Hermit crab are native to the UK and found across the whole of the British Isles. They can be a great bait for a range of species with flounder and plaice readily taking smaller hermit crab, and larger hermits accounting for large cod, bass and smooth-hounds. Despite this, they are a fairly rarely used bait in British sea angling possibly due to the difficulty in procuring this bait.
Life Cycle of a Hermit Crab
There are around fifteen species of hermit crab found in the UK, with the most numerous being the common hermit crab (Pagurus bernhardus). The hermit crab is born without a shell and never develops one at any point in its life meaning that hermit crabs need to find the shell of another species and use this as their home. The hermit will live within this shell and will only leave when it grows too big for this shell and has to find a new, larger shell. Like all British crab species, the hermit crab is a scavenger and will look for dead and dying forms of marine life and feed on them. Many smaller hermit crabs live in the inter-tidal area of sandy and mixed beaches, with larger specimens found further out to sea in deeper water.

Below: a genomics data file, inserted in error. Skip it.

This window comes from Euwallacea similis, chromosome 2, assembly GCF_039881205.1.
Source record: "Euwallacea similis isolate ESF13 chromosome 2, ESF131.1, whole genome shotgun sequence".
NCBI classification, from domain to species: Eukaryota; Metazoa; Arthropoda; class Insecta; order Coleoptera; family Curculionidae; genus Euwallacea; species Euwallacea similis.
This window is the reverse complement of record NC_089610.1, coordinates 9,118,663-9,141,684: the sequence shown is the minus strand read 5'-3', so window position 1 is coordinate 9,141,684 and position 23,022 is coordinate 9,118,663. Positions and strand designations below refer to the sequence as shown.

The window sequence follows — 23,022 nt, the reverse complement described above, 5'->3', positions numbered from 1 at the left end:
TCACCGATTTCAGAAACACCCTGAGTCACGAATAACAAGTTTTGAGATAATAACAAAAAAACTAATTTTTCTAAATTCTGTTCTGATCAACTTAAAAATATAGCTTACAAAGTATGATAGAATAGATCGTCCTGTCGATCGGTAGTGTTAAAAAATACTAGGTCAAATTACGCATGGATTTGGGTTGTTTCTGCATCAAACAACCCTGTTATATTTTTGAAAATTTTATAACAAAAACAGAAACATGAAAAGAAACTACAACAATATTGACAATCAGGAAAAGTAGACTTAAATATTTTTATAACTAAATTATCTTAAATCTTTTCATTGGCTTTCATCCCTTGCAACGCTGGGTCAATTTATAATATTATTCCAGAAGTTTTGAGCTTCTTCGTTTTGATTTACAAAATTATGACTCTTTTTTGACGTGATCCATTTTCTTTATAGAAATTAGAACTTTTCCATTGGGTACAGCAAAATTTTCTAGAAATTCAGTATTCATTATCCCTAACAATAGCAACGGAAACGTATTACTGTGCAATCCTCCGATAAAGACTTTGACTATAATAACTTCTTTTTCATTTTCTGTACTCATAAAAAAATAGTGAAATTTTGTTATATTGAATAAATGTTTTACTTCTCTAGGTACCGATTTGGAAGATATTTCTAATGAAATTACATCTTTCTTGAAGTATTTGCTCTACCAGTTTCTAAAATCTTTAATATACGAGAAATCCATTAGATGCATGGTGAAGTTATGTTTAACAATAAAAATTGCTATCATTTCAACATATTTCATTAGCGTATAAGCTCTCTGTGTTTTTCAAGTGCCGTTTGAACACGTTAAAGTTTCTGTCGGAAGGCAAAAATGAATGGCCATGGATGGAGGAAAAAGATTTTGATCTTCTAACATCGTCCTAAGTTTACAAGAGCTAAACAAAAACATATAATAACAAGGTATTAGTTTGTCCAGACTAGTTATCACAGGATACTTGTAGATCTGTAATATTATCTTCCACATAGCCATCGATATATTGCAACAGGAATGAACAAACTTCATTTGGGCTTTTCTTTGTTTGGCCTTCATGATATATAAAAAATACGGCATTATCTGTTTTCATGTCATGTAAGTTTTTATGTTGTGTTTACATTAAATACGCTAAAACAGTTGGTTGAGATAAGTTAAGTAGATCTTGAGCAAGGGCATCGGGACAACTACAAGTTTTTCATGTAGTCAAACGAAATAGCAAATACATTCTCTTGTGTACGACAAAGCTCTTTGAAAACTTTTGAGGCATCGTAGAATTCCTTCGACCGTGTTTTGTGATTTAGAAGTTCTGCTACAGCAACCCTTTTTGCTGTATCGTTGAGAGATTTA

Finding and Buying Hermit Crab
While hermit crab are common around the UK it can prove difficult to collect them and even a long session can produce only a few hermit crabs. Furthermore, the average size of hermit crabs found in rock pools and around the low tide mark can be very small indeed, as the larger specimens generally live in deeper water. Very small hermit crabs should be left alone as they will be useless as bait. For this reason many anglers who want to use this bait order hermit crabs from on-line bait dealers which will supply frozen hermit crabs by mail order. They are not particularly expensive and most anglers find it a lot easier to order hermit crab online rather than try and gather this bait themselves.
Hermit Crab Bait Presentation
Frozen hermit crabs can be placed in the fridge twenty-four hours before going fishing. By this time they will have defrosted sufficiently to use as bait. Frozen hermit crab are sometimes supplied de-shelled, although if they do come in their shells anglers will have to break the shells off the crabs once they have defrosted. Baiting up with a hermit crab is easy. Simply take the crab and push the hookpoint through its tail and all of the way through the crab’s body and out through the legs. If the hermit crab is very small it may be better to make them into a cocktail bait with another bait such as ragworm. Larger hermit crabs can be used singly, although it is a good idea to secure them to the hook with bait elastic or cotton to ensure that they do not come off the hook during the cast or on impact with the water.